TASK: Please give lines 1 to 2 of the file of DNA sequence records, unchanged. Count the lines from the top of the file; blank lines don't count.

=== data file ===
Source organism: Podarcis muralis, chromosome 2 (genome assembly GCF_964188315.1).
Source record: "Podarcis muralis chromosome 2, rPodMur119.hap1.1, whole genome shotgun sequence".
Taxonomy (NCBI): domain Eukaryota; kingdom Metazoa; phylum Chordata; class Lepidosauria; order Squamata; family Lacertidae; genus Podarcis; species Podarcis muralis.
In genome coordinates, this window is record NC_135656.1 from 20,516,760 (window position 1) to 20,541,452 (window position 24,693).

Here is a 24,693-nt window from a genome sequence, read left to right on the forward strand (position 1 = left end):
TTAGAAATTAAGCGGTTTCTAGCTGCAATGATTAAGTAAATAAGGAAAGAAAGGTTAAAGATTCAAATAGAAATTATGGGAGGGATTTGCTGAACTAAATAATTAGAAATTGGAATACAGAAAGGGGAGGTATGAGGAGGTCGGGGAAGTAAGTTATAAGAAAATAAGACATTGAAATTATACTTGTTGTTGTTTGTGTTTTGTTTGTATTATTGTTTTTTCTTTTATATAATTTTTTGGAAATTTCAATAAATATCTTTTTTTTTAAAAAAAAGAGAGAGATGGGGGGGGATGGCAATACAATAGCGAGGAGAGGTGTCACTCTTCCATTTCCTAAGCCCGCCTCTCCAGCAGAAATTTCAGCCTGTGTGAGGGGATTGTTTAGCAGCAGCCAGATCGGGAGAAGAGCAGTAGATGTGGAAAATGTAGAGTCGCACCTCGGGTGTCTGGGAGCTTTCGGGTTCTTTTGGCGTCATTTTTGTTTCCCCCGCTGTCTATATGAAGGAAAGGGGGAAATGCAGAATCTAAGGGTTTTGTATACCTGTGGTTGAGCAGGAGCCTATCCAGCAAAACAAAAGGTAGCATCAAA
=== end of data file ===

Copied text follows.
Source organism: Podarcis muralis, chromosome 2 (genome assembly GCF_964188315.1).
Source record: "Podarcis muralis chromosome 2, rPodMur119.hap1.1, whole genome shotgun sequence".